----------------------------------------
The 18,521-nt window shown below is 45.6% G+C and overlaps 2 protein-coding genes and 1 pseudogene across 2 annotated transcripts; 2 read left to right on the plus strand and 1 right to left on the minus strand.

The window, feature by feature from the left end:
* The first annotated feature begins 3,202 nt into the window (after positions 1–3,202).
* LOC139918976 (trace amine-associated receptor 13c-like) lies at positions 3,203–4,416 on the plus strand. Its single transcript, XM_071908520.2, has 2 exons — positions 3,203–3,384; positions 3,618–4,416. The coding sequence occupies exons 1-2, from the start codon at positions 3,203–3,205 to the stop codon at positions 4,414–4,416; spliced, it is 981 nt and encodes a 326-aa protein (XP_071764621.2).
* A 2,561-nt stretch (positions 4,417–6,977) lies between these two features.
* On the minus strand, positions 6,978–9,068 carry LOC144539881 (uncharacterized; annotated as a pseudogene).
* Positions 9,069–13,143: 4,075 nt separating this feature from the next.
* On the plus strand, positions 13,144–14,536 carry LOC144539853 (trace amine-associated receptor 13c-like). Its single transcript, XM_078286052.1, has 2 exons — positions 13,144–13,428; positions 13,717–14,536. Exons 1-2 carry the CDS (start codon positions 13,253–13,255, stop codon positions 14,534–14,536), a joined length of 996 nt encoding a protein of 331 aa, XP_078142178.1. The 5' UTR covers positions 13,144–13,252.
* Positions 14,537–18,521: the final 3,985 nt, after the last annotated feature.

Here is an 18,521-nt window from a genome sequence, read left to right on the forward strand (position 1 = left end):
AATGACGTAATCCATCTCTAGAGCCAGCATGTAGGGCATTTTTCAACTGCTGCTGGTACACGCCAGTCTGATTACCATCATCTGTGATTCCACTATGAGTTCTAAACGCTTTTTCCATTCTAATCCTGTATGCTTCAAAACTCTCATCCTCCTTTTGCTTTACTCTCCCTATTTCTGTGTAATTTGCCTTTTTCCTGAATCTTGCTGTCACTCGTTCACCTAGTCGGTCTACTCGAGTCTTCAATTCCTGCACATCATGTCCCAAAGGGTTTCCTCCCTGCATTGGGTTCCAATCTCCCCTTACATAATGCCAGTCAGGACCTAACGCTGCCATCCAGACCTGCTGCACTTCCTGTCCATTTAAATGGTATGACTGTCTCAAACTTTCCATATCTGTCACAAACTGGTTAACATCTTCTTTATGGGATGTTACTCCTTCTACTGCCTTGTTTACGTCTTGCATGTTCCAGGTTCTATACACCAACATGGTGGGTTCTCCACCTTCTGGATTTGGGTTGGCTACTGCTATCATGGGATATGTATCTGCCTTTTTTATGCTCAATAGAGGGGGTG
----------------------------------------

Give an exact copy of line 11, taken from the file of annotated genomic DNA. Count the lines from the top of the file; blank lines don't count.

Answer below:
AATGACGTAATCCATCTCTAGAGCCAGCATGTAGGGCATTTTTCAACTGCTGCTGGTACACGCCAGTCTGATTACCATCATCTGTGATTCCACTATGAGTTCTAAACGCTTTTTCCATTCTAATCCTGTATGCTTCAAAACTCTCATCCTCCTTTTGCTTTACTCTCCCTATTTCTGTGTAATTTGCCTTTTTCCTGAATCTTGCTGTCACTCGTTCACCTAGTCGGTCTACTCGAGTCTTCAATTCCTGCACATCATGTCCCAAAGGGTTTCCTCCCTGCATTGGGTTCCAATCTCCCCTTACATAATGCCAGTCAGGACCTAACGCTGCCATCCAGACCTGCTGCACTTCCTGTCCATTTAAATGGTATGACTGTCTCAAACTTTCCATATCTGTCACAAACTGGTTAACATCTTCTTTATGGGATGTTACTCCTTCTACTGCCTTGTTTACGTCTTGCATGTTCCAGGTTCTATACACCAACATGGTGGGTTCTCCACCTTCTGGATTTGGGTTGGCTACTGCTATCATGGGATATGTATCTGCCTTTTTTATGCTCAATAGAGGGGGTG